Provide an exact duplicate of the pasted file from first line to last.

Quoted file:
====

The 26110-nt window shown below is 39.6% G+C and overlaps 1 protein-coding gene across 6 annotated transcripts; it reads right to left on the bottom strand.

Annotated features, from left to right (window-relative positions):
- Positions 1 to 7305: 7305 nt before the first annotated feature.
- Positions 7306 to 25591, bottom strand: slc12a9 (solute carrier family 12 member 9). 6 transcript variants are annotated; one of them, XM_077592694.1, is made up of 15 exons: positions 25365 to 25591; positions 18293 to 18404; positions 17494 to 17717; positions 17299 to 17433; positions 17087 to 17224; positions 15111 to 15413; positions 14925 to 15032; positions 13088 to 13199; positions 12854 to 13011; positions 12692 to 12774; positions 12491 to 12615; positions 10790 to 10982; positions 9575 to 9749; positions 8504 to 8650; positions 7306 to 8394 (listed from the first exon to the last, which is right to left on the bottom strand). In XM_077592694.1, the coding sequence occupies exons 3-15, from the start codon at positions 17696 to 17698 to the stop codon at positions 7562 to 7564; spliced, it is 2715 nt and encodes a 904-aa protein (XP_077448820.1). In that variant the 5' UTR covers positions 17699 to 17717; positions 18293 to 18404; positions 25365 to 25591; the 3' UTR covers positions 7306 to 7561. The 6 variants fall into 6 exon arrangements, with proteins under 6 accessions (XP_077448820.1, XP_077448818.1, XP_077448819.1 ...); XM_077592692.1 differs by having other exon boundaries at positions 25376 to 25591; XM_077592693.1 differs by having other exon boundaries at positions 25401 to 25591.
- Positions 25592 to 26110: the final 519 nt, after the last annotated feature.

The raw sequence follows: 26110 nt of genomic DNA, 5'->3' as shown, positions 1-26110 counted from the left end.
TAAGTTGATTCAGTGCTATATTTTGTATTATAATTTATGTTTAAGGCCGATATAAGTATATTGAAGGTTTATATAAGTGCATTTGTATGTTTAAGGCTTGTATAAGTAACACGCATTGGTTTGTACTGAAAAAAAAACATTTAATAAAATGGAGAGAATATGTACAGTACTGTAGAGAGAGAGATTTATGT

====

The 26110-nt window shown below is 39.6% G+C and overlaps 1 protein-coding gene across 6 annotated transcripts; it reads right to left on the bottom strand.

Annotated features, from left to right (window-relative positions):
- Positions 1 to 7305: 7305 nt before the first annotated feature.
- Positions 7306 to 25591, bottom strand: slc12a9 (solute carrier family 12 member 9). 6 transcript variants are annotated; one of them, XM_077592694.1, is made up of 15 exons: positions 25365 to 25591; positions 18293 to 18404; positions 17494 to 17717; positions 17299 to 17433; positions 17087 to 17224; positions 15111 to 15413; positions 14925 to 15032; positions 13088 to 13199; positions 12854 to 13011; positions 12692 to 12774; positions 12491 to 12615; positions 10790 to 10982; positions 9575 to 9749; positions 8504 to 8650; positions 7306 to 8394 (listed from the first exon to the last, which is right to left on the bottom strand). In XM_077592694.1, the coding sequence occupies exons 3-15, from the start codon at positions 17696 to 17698 to the stop codon at positions 7562 to 7564; spliced, it is 2715 nt and encodes a 904-aa protein (XP_077448820.1). In that variant the 5' UTR covers positions 17699 to 17717; positions 18293 to 18404; positions 25365 to 25591; the 3' UTR covers positions 7306 to 7561. The 6 variants fall into 6 exon arrangements, with proteins under 6 accessions (XP_077448820.1, XP_077448818.1, XP_077448819.1 ...); XM_077592692.1 differs by having other exon boundaries at positions 25376 to 25591; XM_077592693.1 differs by having other exon boundaries at positions 25401 to 25591.
- Positions 25592 to 26110: the final 519 nt, after the last annotated feature.

The raw sequence follows: 26110 nt of genomic DNA, 5'->3' as shown, positions 1-26110 counted from the left end.
TAAGTTGATTCAGTGCTATATTTTGTATTATAATTTATGTTTAAGGCCGATATAAGTATATTGAAGGTTTATATAAGTGCATTTGTATGTTTAAGGCTTGTATAAGTAACACGCATTGGTTTGTACTGAAAAAAAAACATTTAATAAAATGGAGAGAATATGTACAGTACTGTAGAGAGAGAGATTTATGT